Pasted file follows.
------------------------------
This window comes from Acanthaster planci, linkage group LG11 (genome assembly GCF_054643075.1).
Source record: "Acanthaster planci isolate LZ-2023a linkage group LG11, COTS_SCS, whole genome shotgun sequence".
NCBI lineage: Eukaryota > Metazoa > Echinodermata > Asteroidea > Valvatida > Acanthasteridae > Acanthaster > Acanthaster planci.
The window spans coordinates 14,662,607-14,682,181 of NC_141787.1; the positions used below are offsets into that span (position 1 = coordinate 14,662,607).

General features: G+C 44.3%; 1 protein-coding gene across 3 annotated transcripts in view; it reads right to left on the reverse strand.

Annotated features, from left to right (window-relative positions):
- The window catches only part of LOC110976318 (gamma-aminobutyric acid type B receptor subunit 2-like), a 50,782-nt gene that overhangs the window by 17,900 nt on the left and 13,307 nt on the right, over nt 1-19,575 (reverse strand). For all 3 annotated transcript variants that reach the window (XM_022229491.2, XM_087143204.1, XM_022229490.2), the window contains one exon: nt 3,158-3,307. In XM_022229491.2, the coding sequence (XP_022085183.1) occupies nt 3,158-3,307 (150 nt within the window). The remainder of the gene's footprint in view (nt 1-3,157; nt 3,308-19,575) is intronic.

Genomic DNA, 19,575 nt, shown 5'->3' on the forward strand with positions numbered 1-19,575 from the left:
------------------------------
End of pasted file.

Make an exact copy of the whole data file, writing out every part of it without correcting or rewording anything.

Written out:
This window comes from Acanthaster planci, linkage group LG11 (genome assembly GCF_054643075.1).
Source record: "Acanthaster planci isolate LZ-2023a linkage group LG11, COTS_SCS, whole genome shotgun sequence".
NCBI lineage: Eukaryota > Metazoa > Echinodermata > Asteroidea > Valvatida > Acanthasteridae > Acanthaster > Acanthaster planci.
The window spans coordinates 14,662,607-14,682,181 of NC_141787.1; the positions used below are offsets into that span (position 1 = coordinate 14,662,607).

General features: G+C 44.3%; 1 protein-coding gene across 3 annotated transcripts in view; it reads right to left on the reverse strand.

Annotated features, from left to right (window-relative positions):
- The window catches only part of LOC110976318 (gamma-aminobutyric acid type B receptor subunit 2-like), a 50,782-nt gene that overhangs the window by 17,900 nt on the left and 13,307 nt on the right, over nt 1-19,575 (reverse strand). For all 3 annotated transcript variants that reach the window (XM_022229491.2, XM_087143204.1, XM_022229490.2), the window contains one exon: nt 3,158-3,307. In XM_022229491.2, the coding sequence (XP_022085183.1) occupies nt 3,158-3,307 (150 nt within the window). The remainder of the gene's footprint in view (nt 1-3,157; nt 3,308-19,575) is intronic.

Genomic DNA, 19,575 nt, shown 5'->3' on the forward strand with positions numbered 1-19,575 from the left: